iOS apps like Air Canada, Hollister and Expedia record screen taps and swipes without a user's knowledge and permission, reports TechCrunch. According to a report, many popular iOS apps were found recording user's screen taps and swipes without informing them or seeking their permissions to do so.
Therefore, companies like Air Canada can keep a tab on how their apps are being used without users' knowledge. Instead of masking certain fields, some apps end up exposing sensitive data. It comes as a surprise given Apple's precedence when it comes to ensuring users' security and privacy.
“Air Canada uses customer provided information to ensure we can support their travel needs and to ensure we can resolve any issues that may affect their trips. This includes user information entered in and collected on, the Air Canada mobile app. However, Air Canada does not—and cannot—capture phone screens outside of the Air Canada app,” Air Canada spokesperson told TechCrunch.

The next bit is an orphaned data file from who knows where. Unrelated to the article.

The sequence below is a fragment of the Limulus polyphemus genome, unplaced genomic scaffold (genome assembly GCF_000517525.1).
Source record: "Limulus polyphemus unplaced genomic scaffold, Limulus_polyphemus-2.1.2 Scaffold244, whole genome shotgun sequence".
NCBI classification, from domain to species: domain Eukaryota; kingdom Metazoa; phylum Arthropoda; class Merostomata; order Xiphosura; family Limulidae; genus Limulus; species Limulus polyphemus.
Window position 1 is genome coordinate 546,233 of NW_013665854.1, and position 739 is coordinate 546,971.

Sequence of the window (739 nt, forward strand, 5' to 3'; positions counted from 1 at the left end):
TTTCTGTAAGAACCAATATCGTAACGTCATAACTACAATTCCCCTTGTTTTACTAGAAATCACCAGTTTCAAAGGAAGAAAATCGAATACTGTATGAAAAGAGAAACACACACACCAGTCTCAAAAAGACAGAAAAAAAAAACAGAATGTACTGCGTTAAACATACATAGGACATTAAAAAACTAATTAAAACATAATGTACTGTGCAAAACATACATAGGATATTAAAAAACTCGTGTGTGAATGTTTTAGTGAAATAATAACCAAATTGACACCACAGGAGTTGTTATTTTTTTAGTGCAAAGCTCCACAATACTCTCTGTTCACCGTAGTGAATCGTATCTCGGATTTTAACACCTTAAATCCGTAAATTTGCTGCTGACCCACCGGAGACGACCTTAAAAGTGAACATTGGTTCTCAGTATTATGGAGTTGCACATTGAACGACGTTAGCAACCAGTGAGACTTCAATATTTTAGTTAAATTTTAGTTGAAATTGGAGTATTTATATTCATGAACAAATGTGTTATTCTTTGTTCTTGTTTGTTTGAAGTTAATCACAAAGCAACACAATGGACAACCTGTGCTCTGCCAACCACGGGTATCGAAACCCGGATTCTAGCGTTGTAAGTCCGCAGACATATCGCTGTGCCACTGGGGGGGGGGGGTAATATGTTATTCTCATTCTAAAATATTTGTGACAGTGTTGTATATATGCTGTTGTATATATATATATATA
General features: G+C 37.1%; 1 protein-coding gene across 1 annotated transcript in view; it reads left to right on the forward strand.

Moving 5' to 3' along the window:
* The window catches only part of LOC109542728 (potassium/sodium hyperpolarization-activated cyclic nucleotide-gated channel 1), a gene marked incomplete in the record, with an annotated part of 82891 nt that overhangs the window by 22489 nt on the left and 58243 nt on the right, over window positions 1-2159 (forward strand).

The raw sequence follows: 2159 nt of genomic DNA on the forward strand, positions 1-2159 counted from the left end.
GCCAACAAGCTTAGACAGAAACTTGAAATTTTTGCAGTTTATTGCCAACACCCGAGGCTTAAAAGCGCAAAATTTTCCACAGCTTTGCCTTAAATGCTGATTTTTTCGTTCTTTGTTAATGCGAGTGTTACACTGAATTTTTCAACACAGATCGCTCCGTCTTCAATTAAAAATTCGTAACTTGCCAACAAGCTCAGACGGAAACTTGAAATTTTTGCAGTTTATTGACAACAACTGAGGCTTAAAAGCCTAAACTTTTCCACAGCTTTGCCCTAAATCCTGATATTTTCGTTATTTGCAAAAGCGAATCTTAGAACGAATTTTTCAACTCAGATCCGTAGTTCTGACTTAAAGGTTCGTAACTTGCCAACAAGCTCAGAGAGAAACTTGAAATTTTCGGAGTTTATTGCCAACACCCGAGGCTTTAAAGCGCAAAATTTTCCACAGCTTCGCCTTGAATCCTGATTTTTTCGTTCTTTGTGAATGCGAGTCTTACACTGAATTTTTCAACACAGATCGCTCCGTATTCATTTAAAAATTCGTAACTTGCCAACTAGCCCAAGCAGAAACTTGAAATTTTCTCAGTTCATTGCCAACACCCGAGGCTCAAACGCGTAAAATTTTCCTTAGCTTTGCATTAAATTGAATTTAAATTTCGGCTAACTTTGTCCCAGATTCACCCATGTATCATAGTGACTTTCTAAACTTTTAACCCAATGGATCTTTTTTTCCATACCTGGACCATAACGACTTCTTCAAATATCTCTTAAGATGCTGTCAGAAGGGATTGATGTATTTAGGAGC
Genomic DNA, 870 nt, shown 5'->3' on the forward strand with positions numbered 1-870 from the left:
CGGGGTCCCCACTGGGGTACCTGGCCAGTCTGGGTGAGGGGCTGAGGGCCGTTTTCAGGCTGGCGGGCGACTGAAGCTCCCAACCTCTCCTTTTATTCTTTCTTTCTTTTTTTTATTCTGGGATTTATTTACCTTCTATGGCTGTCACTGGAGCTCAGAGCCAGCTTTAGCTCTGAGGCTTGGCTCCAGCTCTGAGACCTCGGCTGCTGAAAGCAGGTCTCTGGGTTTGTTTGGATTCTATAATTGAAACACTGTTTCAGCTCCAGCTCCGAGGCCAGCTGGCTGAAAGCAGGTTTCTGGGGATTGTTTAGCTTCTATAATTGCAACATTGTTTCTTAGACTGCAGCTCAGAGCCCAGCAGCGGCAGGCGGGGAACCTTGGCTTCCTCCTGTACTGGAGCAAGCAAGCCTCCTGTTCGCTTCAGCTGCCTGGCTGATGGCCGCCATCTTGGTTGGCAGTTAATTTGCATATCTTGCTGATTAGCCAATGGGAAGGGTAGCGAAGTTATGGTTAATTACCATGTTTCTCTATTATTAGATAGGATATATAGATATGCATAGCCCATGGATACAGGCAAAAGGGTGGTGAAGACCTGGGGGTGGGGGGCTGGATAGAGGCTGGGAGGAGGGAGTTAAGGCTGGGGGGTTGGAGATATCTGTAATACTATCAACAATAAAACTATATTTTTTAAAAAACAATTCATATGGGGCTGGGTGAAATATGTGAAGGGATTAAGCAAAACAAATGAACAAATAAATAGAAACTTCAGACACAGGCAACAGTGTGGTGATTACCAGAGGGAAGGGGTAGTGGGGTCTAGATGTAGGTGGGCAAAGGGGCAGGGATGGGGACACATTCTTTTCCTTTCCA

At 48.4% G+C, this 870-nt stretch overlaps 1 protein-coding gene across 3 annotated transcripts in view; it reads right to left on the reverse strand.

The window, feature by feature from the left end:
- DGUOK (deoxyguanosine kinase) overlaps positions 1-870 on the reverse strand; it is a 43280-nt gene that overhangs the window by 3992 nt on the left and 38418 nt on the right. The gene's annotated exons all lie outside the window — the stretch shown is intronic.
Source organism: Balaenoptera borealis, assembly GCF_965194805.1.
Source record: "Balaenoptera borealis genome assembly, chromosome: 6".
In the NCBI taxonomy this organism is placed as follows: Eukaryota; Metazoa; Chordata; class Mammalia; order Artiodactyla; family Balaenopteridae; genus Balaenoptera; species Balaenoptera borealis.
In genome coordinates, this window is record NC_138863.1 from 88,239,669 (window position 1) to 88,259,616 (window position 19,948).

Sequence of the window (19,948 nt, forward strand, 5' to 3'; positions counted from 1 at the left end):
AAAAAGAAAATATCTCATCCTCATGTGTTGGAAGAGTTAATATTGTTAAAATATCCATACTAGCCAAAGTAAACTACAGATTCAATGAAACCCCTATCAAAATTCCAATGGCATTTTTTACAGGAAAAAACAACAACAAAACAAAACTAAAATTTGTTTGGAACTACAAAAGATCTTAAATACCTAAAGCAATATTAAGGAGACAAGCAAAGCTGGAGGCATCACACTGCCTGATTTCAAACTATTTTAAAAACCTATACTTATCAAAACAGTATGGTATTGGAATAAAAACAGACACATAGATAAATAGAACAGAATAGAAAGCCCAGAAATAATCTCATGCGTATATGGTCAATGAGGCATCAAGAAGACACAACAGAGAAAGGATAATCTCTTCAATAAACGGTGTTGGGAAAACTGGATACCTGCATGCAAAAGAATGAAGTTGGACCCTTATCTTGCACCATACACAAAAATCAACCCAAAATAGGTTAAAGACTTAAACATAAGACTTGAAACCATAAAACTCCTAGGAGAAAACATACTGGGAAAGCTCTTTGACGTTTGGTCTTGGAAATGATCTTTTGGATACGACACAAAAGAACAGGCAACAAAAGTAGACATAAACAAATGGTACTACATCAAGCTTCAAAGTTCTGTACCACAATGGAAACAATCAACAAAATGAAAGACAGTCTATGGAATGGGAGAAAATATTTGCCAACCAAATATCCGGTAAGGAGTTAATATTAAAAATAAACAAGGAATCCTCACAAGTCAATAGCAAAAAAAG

Apps such as Abercrombie & Fitch, Hotels.com and Singapore Airlines use Glassbox, a customer experience analytics company to let developers embed "session replay" technology into these apps. In of their recent tweets, Glassbox indicated it's possible for apps and websites to see what users are up to in real-time and more using its service.
“Glassbox has a unique capability to reconstruct the mobile application view in a visual format, which is another view of analytics, Glassbox SDK can interact with our customers native app only and technically cannot break the boundary of the app,” the spokesperson said, such as when the system keyboard covers part of the native app, “Glassbox does not have access to it,” Glassbox spokesperson told TechCrunch.
9to5Mac's report quoted Abercrombie as saying "using Glassbox "helps support a seamless shopping experience, enabling us to identify and address any issues customers might encounter in their digital experience."